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single channel ap93 quentions

Hi I am currently completing RF plans for my company using the VisualRF planner auto provisioner and although I have completed my CCNA bringing everything together has brought up against a fair few questions and I was hoping you could verify what I am saying and clarify some points.

 

All my questions are hypothetical to verify my understanding,

 

 

So hypothetically if I have 1 Aruba 93 access point what are its capabilities, I know it has one radio which can operate on either the 2.4ghz band or the 5ghz, so for this purpose, say I choose to operate my device at the 2.4ghz band. The 2.4ghz band has 13channels with 3 of them being non overlapping.

 

1. Now my belief Is that my one AP device is only using one of the 13 available channels, and so all clients connected to that AP will be communicating across that same channel however many clients that may be ? –is this correct?

 

2.If 1 is correct then hypothetically I could have 3 Aruba 93 access points stacked directly on top of each other on different non overlapping channels and increase the throughput and quantity of client devices threefold without experiencing any intererence? –do you agree?

 

3.Furthermore could you also have 13 Aruba 93 access points lined up accordingly so that each one is a separate channel  1,5,9,13,2,6,10,3,7,11,4,8,12 and spaced far enough apart so that say chanels 1,5,9,13 overlap each other but 1 is far enough away from channel 2 to avoid interference.? –is this correct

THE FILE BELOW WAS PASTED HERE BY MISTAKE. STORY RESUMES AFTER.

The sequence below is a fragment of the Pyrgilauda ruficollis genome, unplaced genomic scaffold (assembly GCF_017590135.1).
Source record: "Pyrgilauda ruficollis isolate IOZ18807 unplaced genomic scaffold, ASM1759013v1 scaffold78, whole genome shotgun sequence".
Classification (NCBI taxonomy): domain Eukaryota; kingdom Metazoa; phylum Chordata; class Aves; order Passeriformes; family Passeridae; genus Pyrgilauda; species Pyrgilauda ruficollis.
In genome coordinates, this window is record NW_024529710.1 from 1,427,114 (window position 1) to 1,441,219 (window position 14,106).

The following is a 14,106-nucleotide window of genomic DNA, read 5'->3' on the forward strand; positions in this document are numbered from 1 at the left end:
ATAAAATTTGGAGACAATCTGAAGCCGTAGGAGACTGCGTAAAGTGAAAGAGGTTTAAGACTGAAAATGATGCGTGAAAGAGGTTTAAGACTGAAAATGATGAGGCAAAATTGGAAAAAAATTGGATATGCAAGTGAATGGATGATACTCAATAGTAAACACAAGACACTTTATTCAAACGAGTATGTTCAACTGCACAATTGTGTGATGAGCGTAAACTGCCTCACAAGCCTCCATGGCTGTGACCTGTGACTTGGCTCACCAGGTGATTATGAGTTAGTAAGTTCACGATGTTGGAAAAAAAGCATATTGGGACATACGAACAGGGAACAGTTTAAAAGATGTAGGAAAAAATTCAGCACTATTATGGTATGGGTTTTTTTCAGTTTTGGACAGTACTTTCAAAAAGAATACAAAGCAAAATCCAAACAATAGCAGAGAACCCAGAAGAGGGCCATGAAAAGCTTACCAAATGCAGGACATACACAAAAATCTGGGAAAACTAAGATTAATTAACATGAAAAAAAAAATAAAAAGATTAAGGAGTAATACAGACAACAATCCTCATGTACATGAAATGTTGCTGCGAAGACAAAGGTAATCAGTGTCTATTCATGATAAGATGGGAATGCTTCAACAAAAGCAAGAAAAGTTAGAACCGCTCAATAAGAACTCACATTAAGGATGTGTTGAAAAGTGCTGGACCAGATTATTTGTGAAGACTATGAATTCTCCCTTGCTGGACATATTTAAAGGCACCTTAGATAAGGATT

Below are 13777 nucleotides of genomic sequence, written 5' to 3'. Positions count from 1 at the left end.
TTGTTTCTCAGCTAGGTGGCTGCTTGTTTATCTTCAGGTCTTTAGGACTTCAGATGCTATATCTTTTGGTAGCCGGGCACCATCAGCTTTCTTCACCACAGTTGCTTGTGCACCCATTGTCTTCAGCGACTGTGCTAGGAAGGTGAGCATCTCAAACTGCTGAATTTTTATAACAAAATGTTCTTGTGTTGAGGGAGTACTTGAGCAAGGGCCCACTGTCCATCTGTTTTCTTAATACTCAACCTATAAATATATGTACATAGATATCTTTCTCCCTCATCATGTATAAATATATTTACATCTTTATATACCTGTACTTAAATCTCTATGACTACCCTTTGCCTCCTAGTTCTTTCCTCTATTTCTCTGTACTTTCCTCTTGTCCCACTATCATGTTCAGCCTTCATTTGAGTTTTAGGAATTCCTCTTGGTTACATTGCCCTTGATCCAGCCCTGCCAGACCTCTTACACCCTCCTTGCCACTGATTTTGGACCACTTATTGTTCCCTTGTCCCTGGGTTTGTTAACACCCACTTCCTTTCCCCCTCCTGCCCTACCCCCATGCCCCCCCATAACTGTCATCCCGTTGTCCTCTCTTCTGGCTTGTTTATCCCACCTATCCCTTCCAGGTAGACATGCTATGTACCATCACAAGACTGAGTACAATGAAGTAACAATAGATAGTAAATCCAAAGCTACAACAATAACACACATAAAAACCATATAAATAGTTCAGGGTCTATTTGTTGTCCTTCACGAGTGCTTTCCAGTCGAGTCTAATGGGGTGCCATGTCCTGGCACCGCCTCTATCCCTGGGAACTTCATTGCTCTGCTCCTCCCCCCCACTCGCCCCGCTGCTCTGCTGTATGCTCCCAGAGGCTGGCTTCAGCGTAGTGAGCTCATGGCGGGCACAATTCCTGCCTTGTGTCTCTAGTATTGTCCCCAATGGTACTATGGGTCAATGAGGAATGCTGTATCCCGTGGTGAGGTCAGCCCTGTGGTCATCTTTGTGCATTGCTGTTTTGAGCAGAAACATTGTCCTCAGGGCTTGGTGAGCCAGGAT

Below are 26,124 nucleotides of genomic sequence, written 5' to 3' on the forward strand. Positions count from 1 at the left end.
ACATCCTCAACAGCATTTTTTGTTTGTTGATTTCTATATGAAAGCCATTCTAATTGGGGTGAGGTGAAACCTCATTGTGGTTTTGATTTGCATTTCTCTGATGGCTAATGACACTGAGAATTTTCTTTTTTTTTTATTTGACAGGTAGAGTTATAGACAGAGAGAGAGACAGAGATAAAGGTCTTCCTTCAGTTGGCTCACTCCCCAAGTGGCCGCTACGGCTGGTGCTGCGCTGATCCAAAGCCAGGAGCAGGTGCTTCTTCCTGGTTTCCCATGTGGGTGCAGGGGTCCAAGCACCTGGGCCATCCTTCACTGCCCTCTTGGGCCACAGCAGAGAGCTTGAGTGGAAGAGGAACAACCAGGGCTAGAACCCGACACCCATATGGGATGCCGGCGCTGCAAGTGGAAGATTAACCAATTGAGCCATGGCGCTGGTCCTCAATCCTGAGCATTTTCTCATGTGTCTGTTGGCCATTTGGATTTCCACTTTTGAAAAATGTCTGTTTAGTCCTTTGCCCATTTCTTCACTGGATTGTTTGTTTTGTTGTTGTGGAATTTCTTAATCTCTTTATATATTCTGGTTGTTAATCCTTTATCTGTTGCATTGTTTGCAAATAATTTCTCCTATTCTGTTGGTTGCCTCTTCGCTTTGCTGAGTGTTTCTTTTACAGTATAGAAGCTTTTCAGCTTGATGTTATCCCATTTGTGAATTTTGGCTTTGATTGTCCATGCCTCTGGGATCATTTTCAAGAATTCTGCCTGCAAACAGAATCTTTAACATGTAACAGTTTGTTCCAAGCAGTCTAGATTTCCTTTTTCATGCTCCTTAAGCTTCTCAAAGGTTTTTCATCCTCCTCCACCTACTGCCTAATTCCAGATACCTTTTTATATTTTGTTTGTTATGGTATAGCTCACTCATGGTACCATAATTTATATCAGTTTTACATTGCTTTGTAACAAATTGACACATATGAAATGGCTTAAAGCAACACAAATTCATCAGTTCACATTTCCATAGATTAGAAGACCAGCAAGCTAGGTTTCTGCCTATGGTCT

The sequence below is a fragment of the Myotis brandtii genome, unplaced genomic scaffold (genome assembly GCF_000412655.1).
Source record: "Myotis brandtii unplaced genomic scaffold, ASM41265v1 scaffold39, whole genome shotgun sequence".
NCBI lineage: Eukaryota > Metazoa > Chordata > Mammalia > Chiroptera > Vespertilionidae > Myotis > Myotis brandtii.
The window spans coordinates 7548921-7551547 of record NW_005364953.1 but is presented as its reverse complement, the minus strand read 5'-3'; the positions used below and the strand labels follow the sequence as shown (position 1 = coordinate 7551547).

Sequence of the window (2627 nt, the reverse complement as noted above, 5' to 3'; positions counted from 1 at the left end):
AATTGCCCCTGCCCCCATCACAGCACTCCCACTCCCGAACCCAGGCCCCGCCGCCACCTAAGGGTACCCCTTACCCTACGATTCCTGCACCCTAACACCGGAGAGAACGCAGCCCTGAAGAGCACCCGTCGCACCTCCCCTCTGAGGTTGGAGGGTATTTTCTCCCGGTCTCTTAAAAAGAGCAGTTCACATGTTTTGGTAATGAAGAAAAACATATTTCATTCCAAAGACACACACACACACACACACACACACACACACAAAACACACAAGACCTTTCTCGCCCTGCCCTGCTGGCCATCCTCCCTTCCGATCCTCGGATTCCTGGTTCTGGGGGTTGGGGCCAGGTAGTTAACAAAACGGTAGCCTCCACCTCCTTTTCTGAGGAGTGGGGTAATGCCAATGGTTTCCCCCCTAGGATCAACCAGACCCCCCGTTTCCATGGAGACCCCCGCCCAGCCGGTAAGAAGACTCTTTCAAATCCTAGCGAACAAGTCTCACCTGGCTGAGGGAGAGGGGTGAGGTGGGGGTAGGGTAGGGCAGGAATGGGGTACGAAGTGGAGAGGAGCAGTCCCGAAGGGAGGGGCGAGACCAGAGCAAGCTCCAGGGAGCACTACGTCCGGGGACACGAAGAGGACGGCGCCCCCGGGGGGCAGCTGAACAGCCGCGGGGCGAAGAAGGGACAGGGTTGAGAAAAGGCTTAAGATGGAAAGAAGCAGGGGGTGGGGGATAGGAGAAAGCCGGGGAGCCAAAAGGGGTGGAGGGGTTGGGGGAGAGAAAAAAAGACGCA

thanks for you input in advance

 

Rob

Re: single channel ap93 quentions

1. Now my belief Is that my one AP device is only using one of the 13 available channels, and so all clients connected to that AP will be communicating across that same channel however many clients that may be ? –is this correct?

 

Correctt all the clients connecting to that AP will be using that channel

How many clients can connect? well you can connect as much you want but remenber that  wireless is a shared medium so you are sharing the BW you got between ALL the devices connecting to that AP... so basically you dont want like 100 users connected to one AP... recommended maybe like 25 or 30 if you using voice then that number would drop to 15

 

2.If 1 is correct then hypothetically I could have 3 Aruba 93 access points stacked directly on top of each other on different non overlapping channels and increase the throughput and quantity of client devices threefold without experiencing any intererence? –do you agree?

 

Yes you can have 3 AP 93 in one room and they would no overlap one will pick channel 1 the other channel 6 and the other one chanel 11

 

3.Furthermore could you also have 13 Aruba 93 access points lined up accordingly so that each one is a separate channel  1,5,9,13,2,6,10,3,7,11,4,8,12 and spaced far enough apart so that say chanels 1,5,9,13 overlap each other but 1 is far enough away from channel 2 to avoid interference.? –is this correct

 

I dont undesrtand this quetions but illl try to asnwer to see if i got what you asking..


Well if you got one AP 93 on channel 1 and one ap 93 on channel 5 that would overlap and will have interference...

You normally just use channel 1 6 and 11 and thats it... you actuallly dont use channel 2 because that overlaps channel 1 and channel 6 and so on...

 

You would reallly want to have always if you cant dual band APS and send all the clietns you can to the 5ghz channel... 23 non overlapping channels = Win  :)

 

Hope it helps